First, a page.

888 closing UK affiliate programme? – 888 has denied it is shutting down its UK affiliate programme after a number of affiliates received emails yesterday stating they must no longer target UK traffic and 888 would no longer pay them commission for newly generated players.
In an email seen by iGaming Business, affiliates were told: “As you may be aware the regulatory landscape for affiliates is constantly changing and evolving, especially in the UK. In order to help ensure that we work with our affiliate partners in a compliant manner, we are seeking to exert greater control on the traffic which is generated from the UK.
“As a result, from January 29th 2018, you must not target UK IP addresses and/or any persons located in the UK. Therefore, we shall no longer pay you any commission with regard to money players in the UK which you generate.”
Some posters on the GPWA (Gambling Portal Webmasters Association) forum interpreted the email to mean the programme was shutting down. “Unless I’m reading things incorrectly with my dodgy eyes…bye bye then!” said one.
When contacted by iGB, the operator said: “888 takes the issue of responsible gaming very seriously and has taken a number steps to ensure its marketing complies with the Gambling Commission’s LCCP and ASA’s advertising codes.
“In order to monitor the actions of affiliates more closely, 888 has already terminated its relationship with a large number of affiliates and will continue to close and terminate accounts in order to work with fewer affiliate partners and have better oversight of their activities.”
Duncan Garvie, who runs affiliate and mediation site ThePogg, said he hadn’t received the email as he no longer works with 888, but that it didn’t surprise him. “I’ve been anticipating this particular move for a while now. With the punitive approach the UK authorities have been taking towards operators and affiliates we’ve already seen a number of programmes close up completely or implement very aggressive terms.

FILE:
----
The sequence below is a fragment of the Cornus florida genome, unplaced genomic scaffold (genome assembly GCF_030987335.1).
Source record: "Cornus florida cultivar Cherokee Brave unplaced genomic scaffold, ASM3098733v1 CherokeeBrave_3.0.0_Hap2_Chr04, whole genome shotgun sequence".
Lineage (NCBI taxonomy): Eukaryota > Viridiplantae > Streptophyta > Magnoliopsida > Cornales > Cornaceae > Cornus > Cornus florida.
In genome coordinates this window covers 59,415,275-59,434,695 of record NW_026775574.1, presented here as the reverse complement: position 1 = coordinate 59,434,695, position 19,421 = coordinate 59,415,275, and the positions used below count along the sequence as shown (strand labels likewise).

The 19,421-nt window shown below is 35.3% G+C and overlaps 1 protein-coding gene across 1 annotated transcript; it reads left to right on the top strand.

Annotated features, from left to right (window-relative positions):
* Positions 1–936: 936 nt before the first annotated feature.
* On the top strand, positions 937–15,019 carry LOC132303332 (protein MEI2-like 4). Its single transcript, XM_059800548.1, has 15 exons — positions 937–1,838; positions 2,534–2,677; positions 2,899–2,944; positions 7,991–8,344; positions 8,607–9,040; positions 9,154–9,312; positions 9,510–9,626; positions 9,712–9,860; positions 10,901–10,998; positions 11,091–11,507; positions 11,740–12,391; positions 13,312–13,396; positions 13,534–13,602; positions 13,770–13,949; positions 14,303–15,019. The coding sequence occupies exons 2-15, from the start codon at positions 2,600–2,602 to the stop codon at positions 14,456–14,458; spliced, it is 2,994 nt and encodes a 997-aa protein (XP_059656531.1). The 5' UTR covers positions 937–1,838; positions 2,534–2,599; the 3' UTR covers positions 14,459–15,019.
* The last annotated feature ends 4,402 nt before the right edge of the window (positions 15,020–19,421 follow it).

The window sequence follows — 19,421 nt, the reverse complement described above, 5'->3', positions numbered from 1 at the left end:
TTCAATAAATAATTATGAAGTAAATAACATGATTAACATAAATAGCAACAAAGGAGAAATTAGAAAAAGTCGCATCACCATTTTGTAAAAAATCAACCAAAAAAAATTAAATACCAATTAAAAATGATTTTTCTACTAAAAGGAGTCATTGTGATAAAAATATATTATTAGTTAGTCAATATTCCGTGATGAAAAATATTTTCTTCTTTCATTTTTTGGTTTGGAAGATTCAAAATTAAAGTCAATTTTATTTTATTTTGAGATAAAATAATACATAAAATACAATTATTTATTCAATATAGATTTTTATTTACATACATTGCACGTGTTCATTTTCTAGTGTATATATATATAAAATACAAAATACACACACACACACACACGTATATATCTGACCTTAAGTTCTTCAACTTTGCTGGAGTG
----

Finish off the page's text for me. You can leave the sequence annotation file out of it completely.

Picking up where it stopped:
“I was fully expecting one of them to work out eventually that they simply had to stop accepting UK traffic from affiliates rather than close or destroy their reputation with really questionable terms.”
Another poster on the GPWA forum pointed out the email did also contain the following line: “If you do wish to continue working with us in the UK please contact us. His take on it was: “I think if you are prepared to work closely with them, accept the UK marketing guidelines and make any changes they request you to, that you can still carry on working with them.”
Operators have come under fire for their marketing activities, including those carried out by affiliates, over the past year and 888 was one of several operators to receive a warning from the Advertising Standards Authority over an advert run by an affiliate partner.
As a consequence, operators have been placing more and more compliance demands on affiliates. Bet365 recently carried out an overhaul of its programme and Paddy Power unveiled a ‘one-strike’ policy for affiliates in September.
In September, Sky Bet controversially announced that it was shutting down its affiliate programme altogether, although some have been cynical about its motives.
In a recent interview with iGaming Business’ sister publication iGB Affiliate magazine, Gambling.com’s Charles Gillespie said: “Let’s be clear — Sky still works with strategic media partners. My take on the Sky situation is that it was a set of unique circumstances — they are preparing for a listing this year, private equity owns the business, the owners and the management of the business are being very aggressive on hitting targets and what can be easier than turning off a bunch of legacy rev share and using compliance as an excuse?”
The 888 email suggested, however, that it will be taking a less heavy handed approach to historic traffic than Sky Bet, with the email also having stated: “The aforementioned shall not apply with respect to non-UK money players or to money players which you have generated in the UK prior to such date, subject to the Uffiliate terms and conditions .”